Wednesday, May 9, 2018

NY Court of Appeals: More on Criminal Appeals

By my count, New York's highest Court last calendar year decided 31 criminal appeals in signed opinions. These, presumably, are the cases the Court deems sufficiently significant to require an opinion fully elaborating the majority's position on the issue(s) decided. They, therefore, do not include the unsigned decisions in a memorandum, where the analysis is typically much less comprehensive and, indeed, quite abbreviated most of the time.

Also in 2017, there were 17 decisions in criminal appeals where the Court was divided. In these non-unanimous cases, at least one of the Judges openly disagreed with the majority, either in a dissenting opinion or in a separate concurrence taking issue with the rule of law adopted or as applied by the majority.

By virtue of the Court of Appeals' position atop a mammoth judicial branch that handles, literally, a few million cases a year, those cases that do reach the high court are almost always the ones that are especially significant. Moreover, they are--again, almost always--the ones that are close enough to present strong arguments on both sides. A fortiori, this is particularly true where the Judges on the high court cannot agree on a disposition. Where at least one of the Judges feels strongly enough about the importance of the case that a public disagreement is justified.

So, as has been explained countless times over the years by judicial scholars--as well as by me, in this blog and elsewhere--these non-unanimous decisions are the most revealing. For that reason, let's focus on those in examining the decisional and voting record of the Court of Appeals in criminal cases.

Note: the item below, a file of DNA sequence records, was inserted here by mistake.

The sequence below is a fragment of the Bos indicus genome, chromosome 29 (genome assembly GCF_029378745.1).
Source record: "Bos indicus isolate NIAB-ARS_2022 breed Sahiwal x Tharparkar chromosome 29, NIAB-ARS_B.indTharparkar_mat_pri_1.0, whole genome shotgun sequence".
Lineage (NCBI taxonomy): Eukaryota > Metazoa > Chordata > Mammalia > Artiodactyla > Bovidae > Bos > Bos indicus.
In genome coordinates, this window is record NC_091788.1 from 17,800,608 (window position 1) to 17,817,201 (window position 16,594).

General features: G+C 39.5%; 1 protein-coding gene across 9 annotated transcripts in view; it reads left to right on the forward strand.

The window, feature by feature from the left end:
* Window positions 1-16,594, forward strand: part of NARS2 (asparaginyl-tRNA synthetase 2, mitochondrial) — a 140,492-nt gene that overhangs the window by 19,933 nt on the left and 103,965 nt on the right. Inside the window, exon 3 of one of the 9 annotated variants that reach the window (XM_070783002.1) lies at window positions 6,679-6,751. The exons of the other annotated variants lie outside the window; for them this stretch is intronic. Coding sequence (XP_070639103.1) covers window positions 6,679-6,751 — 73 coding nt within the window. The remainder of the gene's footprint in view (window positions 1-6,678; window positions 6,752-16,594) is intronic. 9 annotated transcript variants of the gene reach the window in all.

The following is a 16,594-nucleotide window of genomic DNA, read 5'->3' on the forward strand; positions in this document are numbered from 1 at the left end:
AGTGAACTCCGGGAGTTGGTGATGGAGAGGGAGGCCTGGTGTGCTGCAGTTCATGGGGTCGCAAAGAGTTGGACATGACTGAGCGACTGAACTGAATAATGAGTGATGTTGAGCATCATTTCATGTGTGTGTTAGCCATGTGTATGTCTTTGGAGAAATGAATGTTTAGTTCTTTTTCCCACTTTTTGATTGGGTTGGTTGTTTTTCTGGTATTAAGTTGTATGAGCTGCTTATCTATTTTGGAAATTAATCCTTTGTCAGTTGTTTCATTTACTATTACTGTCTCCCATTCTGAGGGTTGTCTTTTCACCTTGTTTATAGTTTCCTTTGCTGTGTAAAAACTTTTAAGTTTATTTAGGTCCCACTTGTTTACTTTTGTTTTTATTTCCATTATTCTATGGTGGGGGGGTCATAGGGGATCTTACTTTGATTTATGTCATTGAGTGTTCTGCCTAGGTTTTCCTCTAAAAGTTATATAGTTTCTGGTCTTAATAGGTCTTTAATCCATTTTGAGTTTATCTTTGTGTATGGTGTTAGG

Here's the breakdown in those close cases for the entire calendar year 2017:
(click on graph to enlarge)
As the graph shows, there were nearly twice as many votes for the prosecution than for the accused. While that mere comparison is significant, it becomes even more so when considering that these are the close cases that reach the Court of Appeals. More than that, these are the ones that are so close that there is open disagreement among the Judges. In short, in the closest of the close cases, voting at the Court of Appeals in 2017 was very strongly pro-prosecution.

Let's now look within those total votes. What about the voting of the individual Judges and the decisional record of the Court as a whole. Here it is:
(click on graph to enlarge)
As this graph shows, the Court's decisional record for 2017 was exceedingly pro-prosecution. Again, keep in mind that this is true despite the fact that these are the very close cases where there were strong arguments on both sides. The Court could legitimately have adopted the position of either side. And yet, overwhelmingly, the Court adopted the position that supported the prosecution--82% of the time by these calculations.

Here's the same graph from the pro-accused perspective:
(click on graph to enlarge)
So, in these close cases--again, where the Court could legitimately go either way--the Court supported the accused's position very infrequently. As the graph shows, beyond the record of the Court as a whole, only Judges Jenny Rivera and Rowan Wilson have voting records that evince particular sympathy for arguments raised by the accused on appeal in these close cases. At the other end of the spectrum is Judge Michael Garcia, who never sided with the accused on issues that divided the Court.

Of course, it could be that Judge Garcia always got it right. It could be that the positions he adopted were always the strongest. And it could be that Judges Rivera and Wilson usually got it wrong. Or it could be vice-versa to all of that.

But right or wrong, wise or foolish is not the point here. What is the point is the unmistakable, very pro-prosecution record of the Court this past year.